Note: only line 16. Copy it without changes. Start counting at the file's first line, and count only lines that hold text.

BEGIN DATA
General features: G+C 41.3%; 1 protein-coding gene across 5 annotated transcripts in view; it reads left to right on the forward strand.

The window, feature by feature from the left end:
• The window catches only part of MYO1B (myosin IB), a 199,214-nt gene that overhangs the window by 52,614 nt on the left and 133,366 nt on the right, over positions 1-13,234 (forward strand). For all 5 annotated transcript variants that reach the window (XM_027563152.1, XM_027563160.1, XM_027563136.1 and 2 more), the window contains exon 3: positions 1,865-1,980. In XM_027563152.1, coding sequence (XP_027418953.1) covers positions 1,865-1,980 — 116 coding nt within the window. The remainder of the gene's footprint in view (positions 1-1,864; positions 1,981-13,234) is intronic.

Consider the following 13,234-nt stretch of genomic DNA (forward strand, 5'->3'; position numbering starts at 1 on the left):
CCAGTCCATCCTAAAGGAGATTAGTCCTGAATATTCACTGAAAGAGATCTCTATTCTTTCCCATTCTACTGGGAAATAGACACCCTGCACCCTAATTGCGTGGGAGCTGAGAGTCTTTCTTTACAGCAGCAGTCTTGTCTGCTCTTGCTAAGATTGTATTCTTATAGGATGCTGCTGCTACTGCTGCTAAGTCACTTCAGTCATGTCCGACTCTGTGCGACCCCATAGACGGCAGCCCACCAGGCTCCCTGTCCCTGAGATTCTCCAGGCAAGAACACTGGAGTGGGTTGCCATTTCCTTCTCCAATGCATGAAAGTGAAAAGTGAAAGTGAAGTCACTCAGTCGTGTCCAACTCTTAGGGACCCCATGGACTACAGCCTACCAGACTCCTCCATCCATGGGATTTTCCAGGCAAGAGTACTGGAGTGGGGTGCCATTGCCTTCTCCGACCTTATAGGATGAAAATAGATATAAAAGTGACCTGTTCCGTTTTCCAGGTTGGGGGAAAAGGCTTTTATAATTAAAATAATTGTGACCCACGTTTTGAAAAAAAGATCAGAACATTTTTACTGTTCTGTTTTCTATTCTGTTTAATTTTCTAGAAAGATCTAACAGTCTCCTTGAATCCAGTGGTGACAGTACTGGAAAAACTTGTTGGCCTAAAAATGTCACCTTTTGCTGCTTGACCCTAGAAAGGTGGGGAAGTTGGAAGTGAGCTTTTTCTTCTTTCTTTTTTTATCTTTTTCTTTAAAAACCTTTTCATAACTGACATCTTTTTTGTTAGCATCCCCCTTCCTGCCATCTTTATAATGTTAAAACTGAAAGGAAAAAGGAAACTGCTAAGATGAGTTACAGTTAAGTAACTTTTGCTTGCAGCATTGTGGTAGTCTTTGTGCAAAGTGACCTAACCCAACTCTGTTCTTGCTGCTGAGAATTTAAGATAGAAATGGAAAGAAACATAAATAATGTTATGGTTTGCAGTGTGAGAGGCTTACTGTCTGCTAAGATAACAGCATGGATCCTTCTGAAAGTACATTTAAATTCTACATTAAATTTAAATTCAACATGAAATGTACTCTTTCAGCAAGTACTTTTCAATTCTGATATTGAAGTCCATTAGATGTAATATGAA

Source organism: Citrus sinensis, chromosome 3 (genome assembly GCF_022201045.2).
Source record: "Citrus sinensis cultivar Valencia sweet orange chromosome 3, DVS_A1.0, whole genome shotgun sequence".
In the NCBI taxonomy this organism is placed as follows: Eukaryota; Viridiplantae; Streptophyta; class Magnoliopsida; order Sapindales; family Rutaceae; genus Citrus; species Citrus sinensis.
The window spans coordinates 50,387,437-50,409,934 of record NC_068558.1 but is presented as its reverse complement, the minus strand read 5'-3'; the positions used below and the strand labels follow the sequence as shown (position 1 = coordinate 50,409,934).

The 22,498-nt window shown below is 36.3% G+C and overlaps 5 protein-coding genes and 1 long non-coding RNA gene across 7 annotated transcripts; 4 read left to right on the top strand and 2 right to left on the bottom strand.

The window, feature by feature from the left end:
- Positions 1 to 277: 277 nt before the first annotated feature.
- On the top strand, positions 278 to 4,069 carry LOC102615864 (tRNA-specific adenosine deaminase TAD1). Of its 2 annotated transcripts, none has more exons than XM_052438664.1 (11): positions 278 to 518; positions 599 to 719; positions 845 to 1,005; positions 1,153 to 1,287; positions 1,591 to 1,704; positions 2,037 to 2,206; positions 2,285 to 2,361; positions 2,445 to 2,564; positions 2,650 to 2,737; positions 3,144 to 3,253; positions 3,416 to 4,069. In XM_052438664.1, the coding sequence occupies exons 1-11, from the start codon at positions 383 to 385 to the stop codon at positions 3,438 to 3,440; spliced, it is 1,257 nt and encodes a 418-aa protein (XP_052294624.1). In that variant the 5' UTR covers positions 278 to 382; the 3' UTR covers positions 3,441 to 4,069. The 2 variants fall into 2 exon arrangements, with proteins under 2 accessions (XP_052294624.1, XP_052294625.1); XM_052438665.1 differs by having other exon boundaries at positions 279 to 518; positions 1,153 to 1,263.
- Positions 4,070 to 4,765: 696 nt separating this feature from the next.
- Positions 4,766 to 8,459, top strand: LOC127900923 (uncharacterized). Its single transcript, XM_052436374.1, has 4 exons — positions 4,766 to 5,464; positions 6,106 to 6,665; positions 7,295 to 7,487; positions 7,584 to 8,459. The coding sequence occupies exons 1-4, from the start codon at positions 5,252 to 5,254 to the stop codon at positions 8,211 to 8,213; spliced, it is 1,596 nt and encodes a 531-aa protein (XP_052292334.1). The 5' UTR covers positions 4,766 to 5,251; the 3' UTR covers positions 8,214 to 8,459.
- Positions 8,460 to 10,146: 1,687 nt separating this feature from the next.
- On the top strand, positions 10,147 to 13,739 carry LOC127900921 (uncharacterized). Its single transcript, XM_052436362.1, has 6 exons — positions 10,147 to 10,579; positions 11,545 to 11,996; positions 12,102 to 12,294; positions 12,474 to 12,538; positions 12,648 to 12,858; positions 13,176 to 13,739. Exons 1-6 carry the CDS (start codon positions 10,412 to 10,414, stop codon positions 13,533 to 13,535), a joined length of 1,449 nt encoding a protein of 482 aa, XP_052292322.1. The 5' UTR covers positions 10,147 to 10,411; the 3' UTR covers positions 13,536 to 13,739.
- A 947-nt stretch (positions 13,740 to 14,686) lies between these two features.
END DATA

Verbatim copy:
- Positions 8,460 to 10,146: 1,687 nt separating this feature from the next.